Based on the events unfolding from the aftermath of hurricane Katrina, the Department of Chemical and Biomolecular Engineering will also reflect educational objectives that are distinctive to Tulane and to New Orleans. In addition to providing a highly rigorous education in Chemical and Biomolecular Engineering, the Department will work under University guidance to provide our students with tremendous opportunities to help rebuild the city and community.
Chemical and Biomolecular Engineering is the world of plastics and high-strength ceramics, of gasoline, natural gas, and fuel cells, of semiconductors and light emitting diodes, of clean air and water, of pharmaceuticals, drug delivery, and scaffolds for artificial organs. It is a world where engineers tinker with molecules through the foundations of chemistry, biology, physics and mathematics to develop new products and chemical processes that enhance our quality of life. This remarkable connection from the molecular scale to the macroscopic scale where one can touch and see the effects of molecular tinkering on products and processes, is truly the hallmark of Chemical Engineering. The world of Chemical and Biomolecular Engineering fully embraces forefront areas of Nanotechnology, Biotechnology, and Environmental Science.
Chemical and Biomolecular Engineers work in virtually all industrial sectors—in the petroleum and chemical industries, in the consumer products industry, in the biotechnology and pharmaceutical industries, in semiconductor manufacturing and microfabrication, in advanced materials and the polymer industries, in the food and natural products industries, and in environmental technology development. Students with Chemical and Biomolecular Engineering backgrounds also go on to successful careers in medicine, law, business and consulting.
The Chemical and Biomolecular Engineering Program at Tulane has a firm basis in classroom fundamentals, coupled with direct practical experience. This commitment is reflected in many ways, particularly the unique Practice School for seniors. Practice School provides on-site instruction in local industrial facilities, government agencies, and hospitals, permitting students to apply knowledge to problems of current professional concern. The students work closely with faculty members and professionals from the host site, gaining experience in effective problem-solving and presentation of their findings while still under the eye of sympathetic counselors.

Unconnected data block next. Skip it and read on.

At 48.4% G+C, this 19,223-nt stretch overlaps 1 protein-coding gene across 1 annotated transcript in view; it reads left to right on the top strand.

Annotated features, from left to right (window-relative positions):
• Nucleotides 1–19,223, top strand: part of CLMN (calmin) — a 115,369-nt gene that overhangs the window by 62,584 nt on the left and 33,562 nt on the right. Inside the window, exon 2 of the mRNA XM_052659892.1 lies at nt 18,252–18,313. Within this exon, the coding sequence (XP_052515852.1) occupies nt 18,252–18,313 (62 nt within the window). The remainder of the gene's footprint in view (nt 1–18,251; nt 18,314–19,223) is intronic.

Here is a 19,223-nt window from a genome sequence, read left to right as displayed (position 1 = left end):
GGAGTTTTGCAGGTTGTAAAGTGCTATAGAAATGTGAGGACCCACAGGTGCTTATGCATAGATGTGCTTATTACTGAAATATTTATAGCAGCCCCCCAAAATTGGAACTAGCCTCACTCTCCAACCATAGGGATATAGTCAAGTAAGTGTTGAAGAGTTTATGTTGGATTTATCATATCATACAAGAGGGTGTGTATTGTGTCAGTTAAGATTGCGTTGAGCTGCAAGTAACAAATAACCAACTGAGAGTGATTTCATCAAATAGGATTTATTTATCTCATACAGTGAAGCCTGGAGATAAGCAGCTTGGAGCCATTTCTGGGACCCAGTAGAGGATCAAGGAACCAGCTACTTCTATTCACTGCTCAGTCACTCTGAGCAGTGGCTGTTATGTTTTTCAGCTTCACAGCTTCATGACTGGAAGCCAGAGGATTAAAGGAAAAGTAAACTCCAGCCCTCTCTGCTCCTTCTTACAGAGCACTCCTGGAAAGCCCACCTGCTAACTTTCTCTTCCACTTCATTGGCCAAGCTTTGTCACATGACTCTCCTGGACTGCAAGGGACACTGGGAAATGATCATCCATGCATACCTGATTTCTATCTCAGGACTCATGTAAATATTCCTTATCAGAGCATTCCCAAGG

The faculty research covers areas including exploring new catalysts for use in petroleum processing, developing designer microbes to clean up bio-environmental toxins, studying how to reduce greenhouse gases, and using polymer membranes to separate out toxins in water. Faculty members have an open door policy and often involve students in their laboratory efforts. Through technical electives and research, students may prepare for a career in biotechnology. A large percentage of Tulane’s graduating chemical and biomolecular engineers are immediately recruited into a wide variety of industries, while others continue to graduate studies in engineering, management, medicine, or law.
The Department of Chemical and Biomolecular Engineering at Tulane prizes curricular innovation, flexibility, and practical experience, with faculty members using an intense problem-solving approach to education. Through research and special projects, advanced undergraduates put their skills and talents to use inside and outside the classroom. For example, fourth-year students form teams to investigate problems in local industry, sometimes uncovering flaws that company experts miss, and numerous other Tulane students have presented papers at national conferences or published articles in prestigious science journals.
The objectives of Tulane’s chemical engineering undergraduate program are to provide our students with the engineering science education and problem-solving skills:
Our program in Chemical Engineering is accredited by the Engineering Accreditation Commission of ABET, 111 Market Place, Suite 1050, Baltimore, MD 21202-4012, telephone: (410) 347-7700.
ABET, Inc. (formerly known as the Accreditation Board for Engineering and Technology) accredits programs in Engineering based on specific criteria (available from the ABET web site at http://www.abet.org).
300 Lindy Boggs Center, Tulane University, New Orleans, LA 70118, T: 504-865-5772, F: 504-865-6744 firstname.lastname@example.org